Jan. 14 (Bloomberg) -- Federal Reserve Bank of St. Louis President James Bullard pointed out pitfalls in a Fed plan to forecast interest rates, highlighting a debate among officials on whether the move will provide clarity about policy.
Bullard told reporters on a conference call yesterday that “there is some risk” the projections for the benchmark interest rate will be mistaken as a commitment to certain rate levels in the future. He later said that while the move should “be a little bit helpful,” it’s “no panacea.”
Fed officials are preparing the forecasts while voicing disagreement over whether they should provide more easing for an economy that shows signs of strengthening. The Fed’s 12 regional bank presidents and five members of the Washington-based Board of Governors plan to discuss their projections, which will be released after policy makers meet on Jan. 24-25.
“For the Fed to get into the forecasting game in a big way, I’m not sure it’s going to make anyone more certain,” said Mark MacQueen, co-founder of Sage Advisory Services Ltd. in Austin, Texas. “I don’t think it’s going to create greater clarity because all forecasts are subject to change,” said MacQueen, whose firm manages about $10 billion in fixed-income investments.
Chairman Ben S. Bernanke has pushed the Fed toward greater openness at a faster pace than any of his predecessors, holding regular press conferences and providing forecasts on economic growth, unemployment and price increases. By providing interest-rate projections, Bernanke intends to promote understanding of the Fed’s aims and make policy more effective.
“It’s not going to be perfect” because “you still have 17 possible paths” laid out by Fed officials, Bullard, 50, said in response to audience questions after a speech in St. Louis.
Bullard, who doesn’t vote on monetary policy this year, pointed to Sweden’s Riksbank as an example of a central bank that has deviated from its published projections.
“The notion that this tells you a whole lot about what’s going to happen is not right,” Bullard said. He said he would consider other ways to provide the public with the same information, citing the quarterly inflation report released by the Bank of England.
“It’s been done by the U.K. pretty effectively” and “we can do something similar in the U.S.,” he said.
San Francisco Fed President John C. Williams said in November that the release of interest-rate projections would be “useful,” having worked well in other countries. He was the first Fed official to signal the possibility the central bank would provide the public with the forecasts.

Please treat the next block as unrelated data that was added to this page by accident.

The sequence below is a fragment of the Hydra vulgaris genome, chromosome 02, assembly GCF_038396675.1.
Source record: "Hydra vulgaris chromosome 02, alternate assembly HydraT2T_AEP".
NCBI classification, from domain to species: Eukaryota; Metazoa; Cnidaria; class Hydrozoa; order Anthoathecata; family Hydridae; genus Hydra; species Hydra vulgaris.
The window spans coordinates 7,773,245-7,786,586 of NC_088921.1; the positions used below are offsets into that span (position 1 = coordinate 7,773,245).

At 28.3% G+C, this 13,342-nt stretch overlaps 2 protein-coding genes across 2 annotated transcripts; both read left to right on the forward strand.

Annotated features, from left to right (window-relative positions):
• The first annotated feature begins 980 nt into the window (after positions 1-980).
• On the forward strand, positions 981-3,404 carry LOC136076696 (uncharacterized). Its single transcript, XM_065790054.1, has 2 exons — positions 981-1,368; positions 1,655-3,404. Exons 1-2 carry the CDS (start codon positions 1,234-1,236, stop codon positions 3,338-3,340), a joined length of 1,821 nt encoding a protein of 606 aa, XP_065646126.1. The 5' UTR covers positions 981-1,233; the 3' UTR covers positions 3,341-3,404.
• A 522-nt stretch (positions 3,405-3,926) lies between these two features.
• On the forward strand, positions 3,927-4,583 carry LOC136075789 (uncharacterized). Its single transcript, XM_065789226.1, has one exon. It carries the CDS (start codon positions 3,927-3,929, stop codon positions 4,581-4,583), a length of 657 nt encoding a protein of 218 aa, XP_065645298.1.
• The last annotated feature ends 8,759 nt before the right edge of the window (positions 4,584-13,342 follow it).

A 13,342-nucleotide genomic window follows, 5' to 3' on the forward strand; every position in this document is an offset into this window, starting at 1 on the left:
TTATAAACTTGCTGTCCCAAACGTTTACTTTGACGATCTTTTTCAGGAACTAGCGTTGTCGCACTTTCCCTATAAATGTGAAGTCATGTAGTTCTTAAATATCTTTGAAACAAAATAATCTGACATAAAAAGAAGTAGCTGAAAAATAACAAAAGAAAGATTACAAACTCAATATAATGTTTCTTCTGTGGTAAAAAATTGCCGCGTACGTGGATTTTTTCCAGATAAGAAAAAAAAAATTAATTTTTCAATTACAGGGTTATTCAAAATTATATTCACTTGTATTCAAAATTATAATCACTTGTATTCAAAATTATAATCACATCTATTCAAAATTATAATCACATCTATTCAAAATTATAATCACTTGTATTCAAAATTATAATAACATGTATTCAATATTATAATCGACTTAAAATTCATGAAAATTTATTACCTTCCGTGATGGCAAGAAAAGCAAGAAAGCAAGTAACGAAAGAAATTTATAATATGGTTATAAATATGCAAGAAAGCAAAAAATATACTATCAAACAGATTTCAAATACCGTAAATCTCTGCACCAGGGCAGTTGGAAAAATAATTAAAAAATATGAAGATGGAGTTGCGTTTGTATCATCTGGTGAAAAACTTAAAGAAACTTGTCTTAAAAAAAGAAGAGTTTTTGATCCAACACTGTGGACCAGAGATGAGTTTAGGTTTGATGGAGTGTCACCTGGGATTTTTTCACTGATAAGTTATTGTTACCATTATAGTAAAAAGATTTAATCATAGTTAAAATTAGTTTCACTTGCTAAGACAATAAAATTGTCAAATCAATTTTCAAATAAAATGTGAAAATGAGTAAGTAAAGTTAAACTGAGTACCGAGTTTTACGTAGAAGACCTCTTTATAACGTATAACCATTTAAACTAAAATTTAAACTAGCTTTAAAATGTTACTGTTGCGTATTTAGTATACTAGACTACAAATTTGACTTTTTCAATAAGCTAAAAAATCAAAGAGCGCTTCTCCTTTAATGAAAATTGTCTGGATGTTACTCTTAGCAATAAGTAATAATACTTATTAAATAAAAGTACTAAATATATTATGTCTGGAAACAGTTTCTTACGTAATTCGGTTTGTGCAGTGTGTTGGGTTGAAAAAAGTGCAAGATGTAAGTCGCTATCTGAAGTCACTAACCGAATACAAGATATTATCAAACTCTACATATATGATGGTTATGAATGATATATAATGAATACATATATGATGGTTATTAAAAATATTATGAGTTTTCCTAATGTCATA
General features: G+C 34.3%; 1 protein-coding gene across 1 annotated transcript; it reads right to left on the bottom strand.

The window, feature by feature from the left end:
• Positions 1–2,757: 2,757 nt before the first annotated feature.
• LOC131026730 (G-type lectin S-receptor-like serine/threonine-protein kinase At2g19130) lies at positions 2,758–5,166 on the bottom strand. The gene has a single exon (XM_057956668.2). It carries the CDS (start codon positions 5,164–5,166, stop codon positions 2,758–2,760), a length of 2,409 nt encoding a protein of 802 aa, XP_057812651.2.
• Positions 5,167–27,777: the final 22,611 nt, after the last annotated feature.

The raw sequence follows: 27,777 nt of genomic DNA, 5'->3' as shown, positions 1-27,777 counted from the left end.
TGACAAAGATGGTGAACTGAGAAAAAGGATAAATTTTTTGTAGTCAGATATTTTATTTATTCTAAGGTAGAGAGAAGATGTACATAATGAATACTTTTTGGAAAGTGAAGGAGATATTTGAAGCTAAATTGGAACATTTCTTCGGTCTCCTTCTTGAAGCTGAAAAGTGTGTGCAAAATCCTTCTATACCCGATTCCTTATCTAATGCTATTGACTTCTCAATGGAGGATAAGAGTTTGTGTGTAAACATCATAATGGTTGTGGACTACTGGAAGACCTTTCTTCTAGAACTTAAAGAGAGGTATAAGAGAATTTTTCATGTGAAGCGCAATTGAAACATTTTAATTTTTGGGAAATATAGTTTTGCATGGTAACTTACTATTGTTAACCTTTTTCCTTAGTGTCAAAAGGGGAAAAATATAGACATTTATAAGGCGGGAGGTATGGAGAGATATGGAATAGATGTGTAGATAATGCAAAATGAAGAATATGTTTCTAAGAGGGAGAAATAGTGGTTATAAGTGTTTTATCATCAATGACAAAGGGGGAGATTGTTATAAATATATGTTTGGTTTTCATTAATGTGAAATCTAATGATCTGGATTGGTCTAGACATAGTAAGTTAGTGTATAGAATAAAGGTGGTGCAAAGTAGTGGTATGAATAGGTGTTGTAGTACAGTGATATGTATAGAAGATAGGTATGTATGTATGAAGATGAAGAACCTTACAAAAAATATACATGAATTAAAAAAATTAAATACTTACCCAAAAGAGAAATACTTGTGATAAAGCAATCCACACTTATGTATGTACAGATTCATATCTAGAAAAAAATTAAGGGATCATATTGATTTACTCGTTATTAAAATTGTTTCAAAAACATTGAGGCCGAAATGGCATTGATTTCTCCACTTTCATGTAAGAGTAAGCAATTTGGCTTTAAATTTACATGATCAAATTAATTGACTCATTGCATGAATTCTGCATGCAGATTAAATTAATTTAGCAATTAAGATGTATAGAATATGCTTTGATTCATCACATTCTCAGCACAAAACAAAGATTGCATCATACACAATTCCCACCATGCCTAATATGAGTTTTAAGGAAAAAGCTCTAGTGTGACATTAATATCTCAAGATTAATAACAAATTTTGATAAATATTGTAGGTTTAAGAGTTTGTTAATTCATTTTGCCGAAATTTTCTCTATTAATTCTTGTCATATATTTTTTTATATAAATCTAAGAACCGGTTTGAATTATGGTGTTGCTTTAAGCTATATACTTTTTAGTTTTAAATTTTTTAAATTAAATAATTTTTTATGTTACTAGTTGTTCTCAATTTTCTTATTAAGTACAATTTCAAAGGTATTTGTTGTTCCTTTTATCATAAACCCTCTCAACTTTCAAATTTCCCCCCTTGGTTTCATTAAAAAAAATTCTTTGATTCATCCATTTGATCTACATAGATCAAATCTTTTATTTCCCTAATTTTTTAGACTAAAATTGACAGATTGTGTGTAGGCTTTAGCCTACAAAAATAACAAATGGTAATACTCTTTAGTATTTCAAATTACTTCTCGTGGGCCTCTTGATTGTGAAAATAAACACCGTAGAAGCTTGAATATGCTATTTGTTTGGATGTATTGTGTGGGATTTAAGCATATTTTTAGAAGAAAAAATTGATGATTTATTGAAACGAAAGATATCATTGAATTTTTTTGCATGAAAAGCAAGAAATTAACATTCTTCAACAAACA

Philadelphia Fed President Charles Plosser, speaking on Jan. 11 in Rochester, New York, said he “fully” supports the release of rate forecasts as a way toward “greater clarity.”
At the same time, the projections shouldn’t be seen as an easing measure or a “commitment,” and they won’t reduce the Fed’s flexibility on setting interest rates, he said.
Richmond Fed president Jeffrey Lacker said yesterday the Fed’s rate forecasts shouldn’t be seen as “a separate tool” for influencing borrowing costs. Rather, they are meant to provide the public more information on how the central bank will react to changes in unemployment and inflation, he said.
Policy makers have held the fed funds rate near zero since December 2008 and have pledged to keep it there through at least mid-2013.
Economic data released since the Fed’s last meeting in December show unemployment fell to 8.5 percent last month from 8.7 percent in November. The economy grew less than previously estimated in the third quarter, with gross domestic product climbing at a 1.8 percent annual pace. That’s down from the 2 percent initially estimated, Commerce Department figures showed on Dec. 22.
The Standard & Poor’s 500 Index declined 0.5 percent yesterday to 1,289.09 in New York, snapping a four-day rally as euro-region governments braced for credit downgrades by S&P and after JPMorgan Chase & Co.’s profit slumped 23 percent. Since the start of the year, the index is up 2.5 percent on signs the economy is strengthening.
Lacker, in a speech yesterday to the Risk Management Association in Richmond, Virginia, said he still doesn’t see the need for additional monetary stimulus. Also, the central bank should avoid targeting specific markets such as mortgage debt with its policies, he said.
Bullard told reporters the central bank should “stand pat” on its current level of accommodation, given that economic “data has been strong in the last two month.”
By contrast, Chicago Fed President Charles Evans said yesterday to reporters in Carmel, Indiana, that aggressive easing by the Fed could improve economic performance “one or two years faster than if we didn’t take those actions.”
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